I've been experimenting with kvm and qemu and run into some conceptual and practical problems. Here are some of my discoveries and short cuts.

I started by downloading the netinst Debian install image as debian-503-amd64-netinst.iso. Next I created an empty image:

    qemu-img create -f raw default.img 3GB 

This file will hold the virtual server.

Next, I launched the virtual server, booting from the debian installer, passing the file I just created as the first hard drive:

     qemu-system-x86_64 -boot d -cdrom debian-503-amd64-netinst.iso -hda default.img -curses

This command is like booting a server with a single hard drive and the Debian install CD in the CD ROM drive (and configuring your bios to boot from the CD).

I pass the -curses option to tell qemu to not try to use the graphics card (since I'm doing this over ssh).

And here's the real trick: Since the Debian installer tries to use frame buffers, I just got "640 x 480 Graphic Mode" on my screen. Following the Debian manual, I hit "Esc" on my keyboard and was magically dropped into text mode. Next I typed:

    install fb=false 

to launch the installer and ensure that frame buffer mode was disabled. From that point on I was taken through a text-based installation.

Everything went smoothly until the Grub install where I seemed to be hit with a qemu/grub 1 bug.

I killed the qemu process and made a bootable grub iso:

    mkdir -p grub/boot/grub
    cp /usr/lib/grub/x86_64-pc/stage2_eltorito grub/boot/grub/
    mkisofs -R -b grub/boot/grub/stage2_eltorito -no-emul-boot -boot-load-size 4 -boot-info-table -o grub.iso grub

Those steps created a file called grub.iso. I then booted with that file:

     qemu-system-x86_64 -boot d -cdrom grub.iso -hda default.img -curses

And was dropped into a grub shell. I typed:

    root (hd0,0) 
    kernel /boot/vmlinuz-2.6.26-2-amd64 root=/dev/hda1 ro
    initrd /boot/initrd.img-2.6.26-2-amd64

And finally typed: boot and behold the installation booted!

Now the problem is... how do get grub properly installed??

Well... the solutions seems to be to install grub2. Before I could do that, I had to figure out how to get networking properly setup. Thanks to some help I changed the /etc/network/interfaces file on the host to:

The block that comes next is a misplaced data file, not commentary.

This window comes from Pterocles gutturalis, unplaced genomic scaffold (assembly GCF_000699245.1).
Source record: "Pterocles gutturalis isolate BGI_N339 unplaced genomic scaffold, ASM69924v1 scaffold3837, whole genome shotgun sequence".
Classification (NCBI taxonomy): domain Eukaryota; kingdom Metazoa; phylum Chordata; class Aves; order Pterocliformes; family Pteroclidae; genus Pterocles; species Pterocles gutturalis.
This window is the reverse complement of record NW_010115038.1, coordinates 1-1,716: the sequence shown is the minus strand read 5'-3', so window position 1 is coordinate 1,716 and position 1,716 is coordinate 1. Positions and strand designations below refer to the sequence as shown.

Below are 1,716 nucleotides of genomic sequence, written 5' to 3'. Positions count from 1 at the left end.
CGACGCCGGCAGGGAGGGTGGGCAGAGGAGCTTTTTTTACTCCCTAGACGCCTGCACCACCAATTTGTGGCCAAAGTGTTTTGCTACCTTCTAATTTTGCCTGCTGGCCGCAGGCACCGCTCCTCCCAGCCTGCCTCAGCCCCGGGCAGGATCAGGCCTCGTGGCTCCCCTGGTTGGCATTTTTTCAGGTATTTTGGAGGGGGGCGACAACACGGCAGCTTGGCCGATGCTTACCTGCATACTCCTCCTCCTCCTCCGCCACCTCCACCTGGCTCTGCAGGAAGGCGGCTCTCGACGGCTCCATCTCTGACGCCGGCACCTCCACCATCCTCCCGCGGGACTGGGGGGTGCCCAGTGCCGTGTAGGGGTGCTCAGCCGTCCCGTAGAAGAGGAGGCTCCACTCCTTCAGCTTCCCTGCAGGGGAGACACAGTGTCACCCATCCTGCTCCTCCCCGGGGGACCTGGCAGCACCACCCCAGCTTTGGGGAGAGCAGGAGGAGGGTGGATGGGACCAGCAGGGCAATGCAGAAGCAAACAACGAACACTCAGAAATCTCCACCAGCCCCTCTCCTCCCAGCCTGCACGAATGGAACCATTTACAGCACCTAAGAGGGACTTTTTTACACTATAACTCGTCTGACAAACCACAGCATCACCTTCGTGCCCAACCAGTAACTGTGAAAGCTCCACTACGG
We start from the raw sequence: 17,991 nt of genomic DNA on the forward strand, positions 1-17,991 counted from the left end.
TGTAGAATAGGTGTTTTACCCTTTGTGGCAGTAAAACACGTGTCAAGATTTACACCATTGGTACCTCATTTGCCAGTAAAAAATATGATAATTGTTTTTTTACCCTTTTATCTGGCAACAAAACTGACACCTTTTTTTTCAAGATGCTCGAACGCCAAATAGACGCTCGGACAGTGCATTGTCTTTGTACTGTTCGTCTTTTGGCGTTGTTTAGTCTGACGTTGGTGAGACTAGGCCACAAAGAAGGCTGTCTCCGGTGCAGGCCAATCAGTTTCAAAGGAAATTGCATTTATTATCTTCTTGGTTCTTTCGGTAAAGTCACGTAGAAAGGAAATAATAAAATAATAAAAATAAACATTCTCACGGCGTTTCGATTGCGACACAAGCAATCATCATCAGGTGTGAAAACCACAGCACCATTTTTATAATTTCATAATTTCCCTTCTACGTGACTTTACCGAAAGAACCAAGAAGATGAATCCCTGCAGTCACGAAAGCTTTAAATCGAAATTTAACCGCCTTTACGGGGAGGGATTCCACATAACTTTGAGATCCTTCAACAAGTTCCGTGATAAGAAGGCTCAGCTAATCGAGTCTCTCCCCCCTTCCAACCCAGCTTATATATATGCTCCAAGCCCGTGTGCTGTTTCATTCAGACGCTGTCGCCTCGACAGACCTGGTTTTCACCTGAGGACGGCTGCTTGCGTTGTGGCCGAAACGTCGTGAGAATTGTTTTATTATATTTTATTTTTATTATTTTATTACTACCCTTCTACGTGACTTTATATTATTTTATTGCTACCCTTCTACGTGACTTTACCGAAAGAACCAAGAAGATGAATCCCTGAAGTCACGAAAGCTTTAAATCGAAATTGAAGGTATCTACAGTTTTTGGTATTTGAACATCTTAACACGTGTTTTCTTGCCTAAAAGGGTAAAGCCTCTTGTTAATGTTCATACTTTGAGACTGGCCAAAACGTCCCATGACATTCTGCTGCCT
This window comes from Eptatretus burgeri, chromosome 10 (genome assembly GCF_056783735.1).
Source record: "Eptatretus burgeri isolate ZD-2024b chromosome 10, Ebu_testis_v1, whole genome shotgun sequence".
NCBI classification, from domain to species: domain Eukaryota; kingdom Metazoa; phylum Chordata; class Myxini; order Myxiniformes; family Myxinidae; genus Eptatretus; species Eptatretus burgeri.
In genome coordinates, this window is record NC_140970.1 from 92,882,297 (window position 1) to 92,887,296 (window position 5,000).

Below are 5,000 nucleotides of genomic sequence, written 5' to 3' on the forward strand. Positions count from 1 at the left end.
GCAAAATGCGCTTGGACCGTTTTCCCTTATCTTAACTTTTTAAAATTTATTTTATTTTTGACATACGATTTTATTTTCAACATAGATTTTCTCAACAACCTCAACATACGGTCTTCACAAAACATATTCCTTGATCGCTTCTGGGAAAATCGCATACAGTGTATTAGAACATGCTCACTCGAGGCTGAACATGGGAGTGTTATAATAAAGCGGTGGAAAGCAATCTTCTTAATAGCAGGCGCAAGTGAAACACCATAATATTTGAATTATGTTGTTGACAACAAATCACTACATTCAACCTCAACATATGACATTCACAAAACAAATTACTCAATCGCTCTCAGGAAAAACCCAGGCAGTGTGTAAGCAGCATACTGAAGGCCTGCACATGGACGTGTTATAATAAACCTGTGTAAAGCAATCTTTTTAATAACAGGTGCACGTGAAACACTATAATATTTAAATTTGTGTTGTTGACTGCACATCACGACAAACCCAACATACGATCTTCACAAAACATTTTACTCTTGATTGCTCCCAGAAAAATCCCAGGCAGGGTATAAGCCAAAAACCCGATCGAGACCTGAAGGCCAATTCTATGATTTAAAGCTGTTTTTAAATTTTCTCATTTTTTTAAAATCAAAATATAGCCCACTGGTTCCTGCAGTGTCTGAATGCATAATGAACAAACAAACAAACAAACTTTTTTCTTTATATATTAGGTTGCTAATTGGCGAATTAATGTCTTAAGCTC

auto br0
    iface br0 inet static
        bridge_ports eth0

And edited /etc/qemu-up to:

    sudo -p "Password for $0:" /sbin/ifconfig $1 promisc up
    sudo /usr/sbin/brctl addif br0 $1

Then, I restarted the virtual server with:

     qemu-system-x86_64 -boot d -cdrom grub.iso -hda default.img -curses -net nic -net tap

I went through the same grub business. Then, from inside the virtual host, I configured /etc/network/interfaces with a real IP address.

With network access, I installed grub2 and then ran:

    grub-intall /dev/hda
    shutdown -h now

And then restarted the virtual server with: qemu-system-x86_64 -hda default.img -curses -net nic -net tap

grub2 is graphical - so I can't access it during the bootup (there's probably a text mode command for grub2 somehwere).

At this point I finally got around to reading the README.Debian file in the qemu docs directory and learned about the Debian command qemu-make-debian-root. Wow. That's makes things a lot easier.

According to the docs you can run:

    qemu-make-debian-root 3000 lenny http://ftp.debian.org/ debian.img

To use deboostrap to create a debian image. Then, launch with:

    qemu debian.img -kernel /vmlinuz

Haven't gotten this to work though...

And another thing - I realized that I didn't have kqemu installed (check for /dev/kqemu). I installed it with:

    aptitude install kqemu-sources

And then ran:


To build the module.

Followed by:

    modprobe -v kqemu

To load the module.